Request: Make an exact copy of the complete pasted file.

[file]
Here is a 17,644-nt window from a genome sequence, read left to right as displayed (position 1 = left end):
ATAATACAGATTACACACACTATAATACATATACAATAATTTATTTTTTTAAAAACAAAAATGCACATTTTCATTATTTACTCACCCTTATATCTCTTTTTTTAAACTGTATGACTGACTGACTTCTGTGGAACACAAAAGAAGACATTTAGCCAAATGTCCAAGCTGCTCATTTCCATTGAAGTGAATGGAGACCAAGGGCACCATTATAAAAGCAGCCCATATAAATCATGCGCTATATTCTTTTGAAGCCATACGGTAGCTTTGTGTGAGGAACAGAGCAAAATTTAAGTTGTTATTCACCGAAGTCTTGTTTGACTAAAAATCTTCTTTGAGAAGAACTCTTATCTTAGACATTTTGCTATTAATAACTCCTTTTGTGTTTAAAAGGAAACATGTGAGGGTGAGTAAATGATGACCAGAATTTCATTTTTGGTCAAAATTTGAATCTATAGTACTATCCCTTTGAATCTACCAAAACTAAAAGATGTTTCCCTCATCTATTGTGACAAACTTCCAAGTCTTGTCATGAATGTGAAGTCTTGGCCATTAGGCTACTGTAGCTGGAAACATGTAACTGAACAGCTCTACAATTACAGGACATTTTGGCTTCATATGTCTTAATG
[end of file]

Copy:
Here is a 17,644-nt window from a genome sequence, read left to right as displayed (position 1 = left end):
ATAATACAGATTACACACACTATAATACATATACAATAATTTATTTTTTTAAAAACAAAAATGCACATTTTCATTATTTACTCACCCTTATATCTCTTTTTTTAAACTGTATGACTGACTGACTTCTGTGGAACACAAAAGAAGACATTTAGCCAAATGTCCAAGCTGCTCATTTCCATTGAAGTGAATGGAGACCAAGGGCACCATTATAAAAGCAGCCCATATAAATCATGCGCTATATTCTTTTGAAGCCATACGGTAGCTTTGTGTGAGGAACAGAGCAAAATTTAAGTTGTTATTCACCGAAGTCTTGTTTGACTAAAAATCTTCTTTGAGAAGAACTCTTATCTTAGACATTTTGCTATTAATAACTCCTTTTGTGTTTAAAAGGAAACATGTGAGGGTGAGTAAATGATGACCAGAATTTCATTTTTGGTCAAAATTTGAATCTATAGTACTATCCCTTTGAATCTACCAAAACTAAAAGATGTTTCCCTCATCTATTGTGACAAACTTCCAAGTCTTGTCATGAATGTGAAGTCTTGGCCATTAGGCTACTGTAGCTGGAAACATGTAACTGAACAGCTCTACAATTACAGGACATTTTGGCTTCATATGTCTTAATG